Effects of low- and high-intensity resistance exercise on skeletal muscle specific transcription factor activity and myosin heavy chain gene expression in males.
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Wilborn, Colin D.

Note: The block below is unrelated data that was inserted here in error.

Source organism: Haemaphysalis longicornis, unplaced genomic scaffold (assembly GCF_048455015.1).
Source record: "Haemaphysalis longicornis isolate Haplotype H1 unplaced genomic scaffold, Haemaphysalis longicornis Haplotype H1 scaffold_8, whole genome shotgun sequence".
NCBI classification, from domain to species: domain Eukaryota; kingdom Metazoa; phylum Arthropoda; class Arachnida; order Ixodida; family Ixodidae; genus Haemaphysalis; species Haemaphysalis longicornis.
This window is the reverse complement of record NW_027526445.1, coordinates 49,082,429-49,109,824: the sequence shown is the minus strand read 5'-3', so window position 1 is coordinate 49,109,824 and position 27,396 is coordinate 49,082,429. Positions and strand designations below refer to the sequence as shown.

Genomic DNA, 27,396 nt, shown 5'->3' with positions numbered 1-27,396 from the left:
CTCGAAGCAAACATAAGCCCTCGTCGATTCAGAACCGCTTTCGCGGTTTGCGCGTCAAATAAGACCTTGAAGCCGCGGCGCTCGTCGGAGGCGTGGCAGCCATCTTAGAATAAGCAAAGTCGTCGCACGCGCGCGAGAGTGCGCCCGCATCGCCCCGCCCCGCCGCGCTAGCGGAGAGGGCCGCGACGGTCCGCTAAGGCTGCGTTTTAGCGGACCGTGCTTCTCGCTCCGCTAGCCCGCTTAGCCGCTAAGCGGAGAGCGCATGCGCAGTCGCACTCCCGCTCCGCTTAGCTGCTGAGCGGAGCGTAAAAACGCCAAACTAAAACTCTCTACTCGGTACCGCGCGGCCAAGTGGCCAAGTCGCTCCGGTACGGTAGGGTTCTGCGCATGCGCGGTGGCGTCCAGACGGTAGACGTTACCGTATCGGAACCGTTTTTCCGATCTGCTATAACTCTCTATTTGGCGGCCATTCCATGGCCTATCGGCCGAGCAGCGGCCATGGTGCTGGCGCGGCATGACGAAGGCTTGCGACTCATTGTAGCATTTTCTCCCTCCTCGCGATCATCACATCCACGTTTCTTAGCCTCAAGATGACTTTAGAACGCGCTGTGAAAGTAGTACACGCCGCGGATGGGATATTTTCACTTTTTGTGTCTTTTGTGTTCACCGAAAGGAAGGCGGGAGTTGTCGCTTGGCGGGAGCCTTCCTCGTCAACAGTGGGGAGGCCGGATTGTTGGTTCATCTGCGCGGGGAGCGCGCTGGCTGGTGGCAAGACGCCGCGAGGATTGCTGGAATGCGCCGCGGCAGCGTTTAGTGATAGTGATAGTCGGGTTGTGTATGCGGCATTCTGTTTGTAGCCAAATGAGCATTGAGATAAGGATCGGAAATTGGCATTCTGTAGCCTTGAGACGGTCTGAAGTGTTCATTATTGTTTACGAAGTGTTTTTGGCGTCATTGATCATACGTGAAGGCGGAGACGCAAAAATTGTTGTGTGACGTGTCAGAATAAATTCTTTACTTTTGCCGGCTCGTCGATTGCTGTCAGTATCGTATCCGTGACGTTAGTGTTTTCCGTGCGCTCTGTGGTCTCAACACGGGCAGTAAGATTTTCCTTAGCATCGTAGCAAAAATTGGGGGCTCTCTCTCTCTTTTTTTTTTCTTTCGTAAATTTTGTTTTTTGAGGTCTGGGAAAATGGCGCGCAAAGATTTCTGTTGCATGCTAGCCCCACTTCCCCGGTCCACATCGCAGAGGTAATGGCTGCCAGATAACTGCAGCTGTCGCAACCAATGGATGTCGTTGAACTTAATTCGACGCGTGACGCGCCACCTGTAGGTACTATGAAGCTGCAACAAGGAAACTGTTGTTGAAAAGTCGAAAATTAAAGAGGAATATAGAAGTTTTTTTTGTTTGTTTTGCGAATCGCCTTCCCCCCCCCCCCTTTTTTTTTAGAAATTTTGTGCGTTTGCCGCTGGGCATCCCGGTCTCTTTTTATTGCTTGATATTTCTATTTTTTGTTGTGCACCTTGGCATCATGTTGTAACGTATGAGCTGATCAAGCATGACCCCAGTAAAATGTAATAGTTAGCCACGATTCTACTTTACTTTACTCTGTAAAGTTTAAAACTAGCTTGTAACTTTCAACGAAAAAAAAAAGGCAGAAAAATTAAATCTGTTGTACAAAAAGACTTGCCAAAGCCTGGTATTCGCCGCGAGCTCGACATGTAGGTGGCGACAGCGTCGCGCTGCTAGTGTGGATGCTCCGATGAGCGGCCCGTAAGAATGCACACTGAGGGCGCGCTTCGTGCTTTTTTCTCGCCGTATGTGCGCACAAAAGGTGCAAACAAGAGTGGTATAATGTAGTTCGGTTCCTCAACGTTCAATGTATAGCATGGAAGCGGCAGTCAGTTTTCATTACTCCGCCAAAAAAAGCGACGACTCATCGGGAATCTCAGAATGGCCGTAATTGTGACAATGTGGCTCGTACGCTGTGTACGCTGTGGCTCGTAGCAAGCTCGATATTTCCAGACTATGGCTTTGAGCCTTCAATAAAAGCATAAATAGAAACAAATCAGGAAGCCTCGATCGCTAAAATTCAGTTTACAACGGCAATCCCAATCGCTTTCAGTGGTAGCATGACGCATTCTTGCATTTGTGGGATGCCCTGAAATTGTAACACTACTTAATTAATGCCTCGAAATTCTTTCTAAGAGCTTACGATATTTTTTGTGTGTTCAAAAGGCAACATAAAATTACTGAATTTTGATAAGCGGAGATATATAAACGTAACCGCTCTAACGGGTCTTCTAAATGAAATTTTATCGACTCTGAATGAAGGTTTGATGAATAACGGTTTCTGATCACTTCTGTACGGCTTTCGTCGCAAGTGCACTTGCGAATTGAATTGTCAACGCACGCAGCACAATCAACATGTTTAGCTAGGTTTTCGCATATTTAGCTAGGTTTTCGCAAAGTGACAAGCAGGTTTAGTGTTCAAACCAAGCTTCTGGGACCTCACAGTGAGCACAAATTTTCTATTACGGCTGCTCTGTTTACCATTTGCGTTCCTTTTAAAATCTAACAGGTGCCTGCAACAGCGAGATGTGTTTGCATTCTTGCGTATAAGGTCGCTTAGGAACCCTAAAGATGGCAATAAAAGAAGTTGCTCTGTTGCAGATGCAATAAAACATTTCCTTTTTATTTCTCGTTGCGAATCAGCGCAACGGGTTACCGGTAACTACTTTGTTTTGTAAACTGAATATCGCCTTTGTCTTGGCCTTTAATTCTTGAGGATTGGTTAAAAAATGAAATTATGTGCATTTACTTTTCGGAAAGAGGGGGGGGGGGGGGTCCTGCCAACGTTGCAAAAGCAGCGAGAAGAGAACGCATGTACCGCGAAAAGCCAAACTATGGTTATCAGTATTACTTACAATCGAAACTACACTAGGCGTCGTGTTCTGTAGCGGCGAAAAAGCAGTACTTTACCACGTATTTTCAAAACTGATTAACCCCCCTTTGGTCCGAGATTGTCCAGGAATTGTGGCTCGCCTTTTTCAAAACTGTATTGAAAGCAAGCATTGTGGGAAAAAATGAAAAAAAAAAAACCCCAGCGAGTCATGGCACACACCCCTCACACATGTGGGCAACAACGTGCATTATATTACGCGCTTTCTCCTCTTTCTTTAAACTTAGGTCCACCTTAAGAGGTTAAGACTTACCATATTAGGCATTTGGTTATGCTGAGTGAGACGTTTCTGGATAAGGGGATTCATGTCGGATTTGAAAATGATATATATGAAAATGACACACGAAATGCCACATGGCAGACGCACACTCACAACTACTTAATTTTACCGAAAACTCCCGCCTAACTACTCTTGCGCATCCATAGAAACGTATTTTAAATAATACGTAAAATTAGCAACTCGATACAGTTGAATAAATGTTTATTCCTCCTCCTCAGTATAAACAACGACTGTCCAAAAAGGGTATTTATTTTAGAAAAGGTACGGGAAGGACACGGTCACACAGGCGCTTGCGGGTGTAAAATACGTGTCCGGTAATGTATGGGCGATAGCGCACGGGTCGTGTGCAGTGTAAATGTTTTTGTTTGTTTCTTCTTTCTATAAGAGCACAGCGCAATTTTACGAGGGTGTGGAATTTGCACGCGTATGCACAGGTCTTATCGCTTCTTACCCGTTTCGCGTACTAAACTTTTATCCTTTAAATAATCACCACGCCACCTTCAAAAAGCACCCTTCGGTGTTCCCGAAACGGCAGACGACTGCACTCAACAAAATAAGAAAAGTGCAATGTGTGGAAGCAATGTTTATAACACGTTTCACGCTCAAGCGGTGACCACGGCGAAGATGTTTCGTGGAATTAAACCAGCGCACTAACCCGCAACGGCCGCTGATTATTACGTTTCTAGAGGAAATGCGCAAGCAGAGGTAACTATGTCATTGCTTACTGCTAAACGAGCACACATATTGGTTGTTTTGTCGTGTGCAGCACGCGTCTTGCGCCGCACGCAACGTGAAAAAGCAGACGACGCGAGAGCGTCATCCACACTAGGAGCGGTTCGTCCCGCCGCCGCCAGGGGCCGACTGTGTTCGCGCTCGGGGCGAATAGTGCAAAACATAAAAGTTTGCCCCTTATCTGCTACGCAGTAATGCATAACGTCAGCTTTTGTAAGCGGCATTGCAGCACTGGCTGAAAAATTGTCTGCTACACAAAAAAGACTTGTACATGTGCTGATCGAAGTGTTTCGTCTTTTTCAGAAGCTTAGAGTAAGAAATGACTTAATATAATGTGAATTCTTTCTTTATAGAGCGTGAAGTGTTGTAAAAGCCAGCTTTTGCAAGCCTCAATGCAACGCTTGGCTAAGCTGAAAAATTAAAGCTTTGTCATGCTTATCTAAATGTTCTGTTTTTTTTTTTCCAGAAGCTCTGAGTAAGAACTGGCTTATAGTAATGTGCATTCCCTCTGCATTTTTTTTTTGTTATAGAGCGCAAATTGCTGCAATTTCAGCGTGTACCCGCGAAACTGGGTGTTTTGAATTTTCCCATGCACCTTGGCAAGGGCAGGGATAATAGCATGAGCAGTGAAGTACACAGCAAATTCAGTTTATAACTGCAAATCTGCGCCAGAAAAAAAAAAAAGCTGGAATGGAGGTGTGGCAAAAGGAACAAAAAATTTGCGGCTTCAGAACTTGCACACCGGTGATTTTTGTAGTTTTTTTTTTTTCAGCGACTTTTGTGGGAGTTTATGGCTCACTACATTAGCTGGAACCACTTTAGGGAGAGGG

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A single bout of resistance training is capable of activating the expression of many diverse groups of genes including myosin heavy chain (MHC) isoforms and the myogenic regulatory factors (MRF). However, the role of exercise intensity in regards to the effects on transcription and protein synthesis are not well defined. Therefore, the purpose of this study was to investigate the effects of exercise intensity on MRF mRNA and protein and MHC mRNA isoforms. Thirteen male participants (21.5 ± 2.9 yrs, 86.1 ± 19.5 kg, 69.7 ± 2.7in) completed two bouts [low-intensity (LI = 65% 1-RM) and high-intensity (HI = 85% 1-RM)] of single-legged resistance exercise. The resistance exercise bout consisted of four sets of leg press and leg extension. Muscle biopsies were obtained from each leg immediately before exercise (PRE), and at 30 minutes (30MPST), 2 hours (2HRPST), and 6 hours (6HRPST) following each resistance exercise bout. Data were analyzed using RT-PCR for mRNA expression and ELISA for protein expression. Statistical analyses were performed by utilizing a 2 x 4 MANOVA (level of significance was set at p < 0.05). Results indicated that MHC I, IIb, and IIx all significantly increased in response to resistance exercise (p < 0.001). Furthermore, exercise intensity/volume played a role with LI high volume exercise stimulating a more positive response in MHC I (p < 0.001) and HI eliciting a greater response in MHC IIb and IIx (p < 0.001). In regards to the MRF, resistance exercise significantly increased the expression of Myogenin, Myf5, and MRF-4 mRNA (p < 0.05). Furthermore, LI high volume exercise stimulated a more positive response in MyoD, Myogenin, and Myf5 mRNA (p < 0.05), as well as MyoD, Myogenin, and MRF-4 protein (p < 0.05). MRF-4 protein significantly increased at 6HRPST over the baseline values (p < 0.05). Changes in MyoD and Myogenin mRNA were also found to be significantly correlated (p < 0.05) to changes in MHC I, IIa, IIb, and IIx mRNA. We can conclude from the findings of this study that both the MHC mRNA and MRF mRNA respond very quickly and positively in response to resistance exercise, in addition to LI high volume exercise eliciting a more positive response in most MRF mRNA and protein.